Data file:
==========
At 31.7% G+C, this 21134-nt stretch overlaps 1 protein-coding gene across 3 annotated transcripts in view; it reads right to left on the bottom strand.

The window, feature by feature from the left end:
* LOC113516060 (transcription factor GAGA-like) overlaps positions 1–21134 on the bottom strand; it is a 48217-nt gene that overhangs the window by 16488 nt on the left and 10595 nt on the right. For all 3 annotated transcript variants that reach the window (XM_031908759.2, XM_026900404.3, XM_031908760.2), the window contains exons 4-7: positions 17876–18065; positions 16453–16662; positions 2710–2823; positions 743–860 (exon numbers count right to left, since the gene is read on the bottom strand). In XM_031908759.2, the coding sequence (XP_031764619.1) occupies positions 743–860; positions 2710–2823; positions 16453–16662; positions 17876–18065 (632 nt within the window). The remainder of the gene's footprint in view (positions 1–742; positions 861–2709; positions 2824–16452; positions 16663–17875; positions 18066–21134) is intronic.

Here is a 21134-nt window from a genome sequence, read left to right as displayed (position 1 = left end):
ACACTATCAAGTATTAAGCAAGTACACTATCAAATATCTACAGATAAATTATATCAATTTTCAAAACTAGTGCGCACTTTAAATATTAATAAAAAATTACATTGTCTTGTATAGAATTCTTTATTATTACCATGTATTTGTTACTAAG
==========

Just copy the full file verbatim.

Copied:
At 31.7% G+C, this 21134-nt stretch overlaps 1 protein-coding gene across 3 annotated transcripts in view; it reads right to left on the bottom strand.

The window, feature by feature from the left end:
* LOC113516060 (transcription factor GAGA-like) overlaps positions 1–21134 on the bottom strand; it is a 48217-nt gene that overhangs the window by 16488 nt on the left and 10595 nt on the right. For all 3 annotated transcript variants that reach the window (XM_031908759.2, XM_026900404.3, XM_031908760.2), the window contains exons 4-7: positions 17876–18065; positions 16453–16662; positions 2710–2823; positions 743–860 (exon numbers count right to left, since the gene is read on the bottom strand). In XM_031908759.2, the coding sequence (XP_031764619.1) occupies positions 743–860; positions 2710–2823; positions 16453–16662; positions 17876–18065 (632 nt within the window). The remainder of the gene's footprint in view (positions 1–742; positions 861–2709; positions 2824–16452; positions 16663–17875; positions 18066–21134) is intronic.

Here is a 21134-nt window from a genome sequence, read left to right as displayed (position 1 = left end):
ACACTATCAAGTATTAAGCAAGTACACTATCAAATATCTACAGATAAATTATATCAATTTTCAAAACTAGTGCGCACTTTAAATATTAATAAAAAATTACATTGTCTTGTATAGAATTCTTTATTATTACCATGTATTTGTTACTAAG